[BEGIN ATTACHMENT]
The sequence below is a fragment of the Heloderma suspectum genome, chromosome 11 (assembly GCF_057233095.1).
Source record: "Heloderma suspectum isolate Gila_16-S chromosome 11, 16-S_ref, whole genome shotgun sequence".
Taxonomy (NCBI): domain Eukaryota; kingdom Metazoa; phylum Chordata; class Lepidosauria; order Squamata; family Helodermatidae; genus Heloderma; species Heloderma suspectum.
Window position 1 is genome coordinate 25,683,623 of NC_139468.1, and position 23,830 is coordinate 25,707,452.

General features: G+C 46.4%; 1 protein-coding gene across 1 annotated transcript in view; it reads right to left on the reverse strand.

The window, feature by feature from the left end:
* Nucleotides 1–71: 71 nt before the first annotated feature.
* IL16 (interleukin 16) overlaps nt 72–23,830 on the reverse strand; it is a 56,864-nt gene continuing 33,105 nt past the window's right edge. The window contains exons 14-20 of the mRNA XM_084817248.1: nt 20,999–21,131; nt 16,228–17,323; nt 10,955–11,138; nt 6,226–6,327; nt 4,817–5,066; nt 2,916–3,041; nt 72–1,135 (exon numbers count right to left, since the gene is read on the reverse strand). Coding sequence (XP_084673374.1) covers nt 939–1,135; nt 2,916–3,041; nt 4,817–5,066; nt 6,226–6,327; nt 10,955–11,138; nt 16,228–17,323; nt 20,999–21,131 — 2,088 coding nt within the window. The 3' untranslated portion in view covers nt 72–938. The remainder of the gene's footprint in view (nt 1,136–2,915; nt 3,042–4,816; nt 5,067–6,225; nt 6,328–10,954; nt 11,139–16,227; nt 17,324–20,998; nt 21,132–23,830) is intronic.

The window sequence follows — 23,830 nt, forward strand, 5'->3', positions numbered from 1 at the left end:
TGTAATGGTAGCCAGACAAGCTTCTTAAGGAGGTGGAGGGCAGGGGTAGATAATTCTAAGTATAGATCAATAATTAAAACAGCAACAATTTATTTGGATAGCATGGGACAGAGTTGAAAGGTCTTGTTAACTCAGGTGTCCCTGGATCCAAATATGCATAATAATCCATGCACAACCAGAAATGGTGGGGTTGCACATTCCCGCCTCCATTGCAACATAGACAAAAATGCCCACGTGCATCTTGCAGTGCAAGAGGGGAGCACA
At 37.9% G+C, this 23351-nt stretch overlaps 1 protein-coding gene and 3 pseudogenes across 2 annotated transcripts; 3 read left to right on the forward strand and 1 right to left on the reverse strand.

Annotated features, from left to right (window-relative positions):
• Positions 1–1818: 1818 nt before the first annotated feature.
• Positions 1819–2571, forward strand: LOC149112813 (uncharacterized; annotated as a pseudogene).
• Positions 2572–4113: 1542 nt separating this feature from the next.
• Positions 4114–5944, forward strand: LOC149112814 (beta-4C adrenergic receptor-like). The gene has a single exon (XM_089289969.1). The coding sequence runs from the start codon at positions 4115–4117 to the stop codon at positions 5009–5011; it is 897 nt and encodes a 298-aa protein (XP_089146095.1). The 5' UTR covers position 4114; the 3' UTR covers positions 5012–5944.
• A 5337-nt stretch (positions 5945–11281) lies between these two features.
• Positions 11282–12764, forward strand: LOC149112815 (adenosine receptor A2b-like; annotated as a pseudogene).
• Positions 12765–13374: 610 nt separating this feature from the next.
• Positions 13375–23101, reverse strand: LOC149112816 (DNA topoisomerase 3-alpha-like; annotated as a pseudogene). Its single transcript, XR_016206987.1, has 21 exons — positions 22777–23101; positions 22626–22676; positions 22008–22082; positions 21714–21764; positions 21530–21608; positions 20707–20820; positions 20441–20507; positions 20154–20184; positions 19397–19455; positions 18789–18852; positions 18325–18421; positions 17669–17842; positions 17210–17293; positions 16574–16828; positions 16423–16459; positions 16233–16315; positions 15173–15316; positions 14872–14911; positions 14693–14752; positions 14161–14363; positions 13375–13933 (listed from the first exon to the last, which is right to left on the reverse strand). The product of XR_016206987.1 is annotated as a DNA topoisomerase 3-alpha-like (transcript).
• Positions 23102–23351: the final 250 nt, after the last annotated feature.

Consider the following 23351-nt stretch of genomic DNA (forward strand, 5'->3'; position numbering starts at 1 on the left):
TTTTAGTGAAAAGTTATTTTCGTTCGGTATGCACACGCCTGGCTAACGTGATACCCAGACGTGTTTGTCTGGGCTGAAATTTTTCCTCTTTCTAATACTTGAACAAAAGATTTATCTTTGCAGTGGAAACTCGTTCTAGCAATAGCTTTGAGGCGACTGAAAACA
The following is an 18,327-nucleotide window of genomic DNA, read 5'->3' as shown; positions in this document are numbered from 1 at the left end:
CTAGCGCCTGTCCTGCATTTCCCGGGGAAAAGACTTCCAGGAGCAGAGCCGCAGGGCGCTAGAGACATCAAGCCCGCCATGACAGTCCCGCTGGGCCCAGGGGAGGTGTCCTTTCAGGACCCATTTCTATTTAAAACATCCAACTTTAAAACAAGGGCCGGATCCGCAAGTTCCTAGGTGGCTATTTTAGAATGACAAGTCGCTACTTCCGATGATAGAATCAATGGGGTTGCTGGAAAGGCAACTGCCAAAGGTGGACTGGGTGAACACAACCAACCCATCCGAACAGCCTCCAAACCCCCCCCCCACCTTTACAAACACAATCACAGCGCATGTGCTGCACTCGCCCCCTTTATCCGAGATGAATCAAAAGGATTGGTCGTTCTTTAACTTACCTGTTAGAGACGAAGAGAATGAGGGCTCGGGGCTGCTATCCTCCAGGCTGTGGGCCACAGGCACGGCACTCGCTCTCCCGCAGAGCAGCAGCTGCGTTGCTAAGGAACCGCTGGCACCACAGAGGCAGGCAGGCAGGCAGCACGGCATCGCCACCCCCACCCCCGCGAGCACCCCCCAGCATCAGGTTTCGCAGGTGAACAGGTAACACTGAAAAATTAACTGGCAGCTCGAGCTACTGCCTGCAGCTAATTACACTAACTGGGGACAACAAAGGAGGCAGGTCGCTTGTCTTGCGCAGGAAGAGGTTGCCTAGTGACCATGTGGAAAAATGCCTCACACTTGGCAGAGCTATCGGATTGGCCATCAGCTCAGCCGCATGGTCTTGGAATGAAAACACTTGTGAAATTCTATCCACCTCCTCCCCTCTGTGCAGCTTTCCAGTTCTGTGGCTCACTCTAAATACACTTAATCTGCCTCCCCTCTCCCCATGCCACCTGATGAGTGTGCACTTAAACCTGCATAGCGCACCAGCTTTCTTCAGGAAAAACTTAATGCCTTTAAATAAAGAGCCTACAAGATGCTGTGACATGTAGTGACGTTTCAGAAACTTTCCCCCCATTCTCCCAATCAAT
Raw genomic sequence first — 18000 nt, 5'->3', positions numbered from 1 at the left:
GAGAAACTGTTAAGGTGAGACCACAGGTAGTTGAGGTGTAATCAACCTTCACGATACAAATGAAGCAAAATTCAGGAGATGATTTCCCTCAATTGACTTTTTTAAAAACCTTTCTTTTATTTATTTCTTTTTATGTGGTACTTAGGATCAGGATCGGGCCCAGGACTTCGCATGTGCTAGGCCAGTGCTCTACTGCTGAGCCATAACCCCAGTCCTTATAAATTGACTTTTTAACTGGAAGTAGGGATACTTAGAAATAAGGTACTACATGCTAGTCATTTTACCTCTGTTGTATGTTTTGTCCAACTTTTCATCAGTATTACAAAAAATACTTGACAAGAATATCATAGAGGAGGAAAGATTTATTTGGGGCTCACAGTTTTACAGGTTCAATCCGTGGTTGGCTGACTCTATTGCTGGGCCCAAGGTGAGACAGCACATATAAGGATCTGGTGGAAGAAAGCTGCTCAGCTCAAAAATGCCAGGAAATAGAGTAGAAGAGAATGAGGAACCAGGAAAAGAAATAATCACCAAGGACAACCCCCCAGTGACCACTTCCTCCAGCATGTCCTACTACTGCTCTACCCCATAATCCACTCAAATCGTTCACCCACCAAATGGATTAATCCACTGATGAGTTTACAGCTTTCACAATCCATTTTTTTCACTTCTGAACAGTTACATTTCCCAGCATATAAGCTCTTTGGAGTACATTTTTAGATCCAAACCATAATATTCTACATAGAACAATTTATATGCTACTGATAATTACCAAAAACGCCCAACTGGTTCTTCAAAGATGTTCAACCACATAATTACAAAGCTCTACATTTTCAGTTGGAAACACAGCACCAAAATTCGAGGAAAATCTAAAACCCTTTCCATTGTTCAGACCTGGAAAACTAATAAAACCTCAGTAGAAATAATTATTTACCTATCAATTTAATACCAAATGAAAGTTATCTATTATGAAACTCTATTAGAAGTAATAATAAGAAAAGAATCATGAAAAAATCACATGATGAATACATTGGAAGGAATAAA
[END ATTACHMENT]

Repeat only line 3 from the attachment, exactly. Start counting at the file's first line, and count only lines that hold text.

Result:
Taxonomy (NCBI): domain Eukaryota; kingdom Metazoa; phylum Chordata; class Lepidosauria; order Squamata; family Helodermatidae; genus Heloderma; species Heloderma suspectum.